What’s a Puff Piece?

Ben Zimmer explains in a Wall Street Journal piece titled “Puff Piece: From Pastries to Journalistic Insult”:

In the classic journalism textbook “News Reporting and Writing,” Melvin Mencher defines “puff piece” or “puffery” as a “publicity story or a story that contains unwarranted superlatives.”…

“Puff” as a noun and verb goes back to an Old English word for blowing with the mouth, imitating the sound of breath being emitted from the lips. The final “f” sound—what linguists call a “voiceless fricative”—is well-suited to such an airy onomatopoeia, also showing up in “huff” and “whiff.”…

“Puff piece” has continued to grow as a derisive jab against fawning media accounts—as has its antonym “hatchet job,” for an unfair attack on someone or something. Often the two phrases appear together, as when the producer of a 1965 television documentary about Lyndon B. Johnson’s administration insisted, “This is not a puff piece or a hatchet job.”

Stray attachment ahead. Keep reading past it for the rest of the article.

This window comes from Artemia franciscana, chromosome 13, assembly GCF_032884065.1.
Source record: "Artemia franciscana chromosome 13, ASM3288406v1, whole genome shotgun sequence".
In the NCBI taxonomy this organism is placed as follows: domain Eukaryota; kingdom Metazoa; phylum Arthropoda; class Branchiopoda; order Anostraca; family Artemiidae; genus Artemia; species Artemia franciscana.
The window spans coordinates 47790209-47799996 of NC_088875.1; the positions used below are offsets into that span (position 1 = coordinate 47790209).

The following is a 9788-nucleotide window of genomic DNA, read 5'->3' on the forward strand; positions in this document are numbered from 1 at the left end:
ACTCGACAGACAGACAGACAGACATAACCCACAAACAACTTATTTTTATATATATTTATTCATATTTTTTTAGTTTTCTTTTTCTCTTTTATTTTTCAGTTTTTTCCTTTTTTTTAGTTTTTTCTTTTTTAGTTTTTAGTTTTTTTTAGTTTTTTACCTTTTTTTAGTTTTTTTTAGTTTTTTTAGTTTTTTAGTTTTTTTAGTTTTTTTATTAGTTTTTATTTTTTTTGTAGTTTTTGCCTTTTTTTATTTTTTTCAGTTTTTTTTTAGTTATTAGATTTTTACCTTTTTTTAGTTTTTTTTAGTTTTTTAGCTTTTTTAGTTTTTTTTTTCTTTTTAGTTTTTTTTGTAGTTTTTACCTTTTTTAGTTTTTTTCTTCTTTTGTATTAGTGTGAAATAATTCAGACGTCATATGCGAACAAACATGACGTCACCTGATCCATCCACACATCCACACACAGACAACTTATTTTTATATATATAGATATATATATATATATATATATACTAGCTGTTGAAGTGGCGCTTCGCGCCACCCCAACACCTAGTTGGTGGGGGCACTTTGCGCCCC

1. Onomatopoeia? It’s the naming of a thing or action by a vocal imitation of the sound associated with it—such as buzz, hiss, puff.

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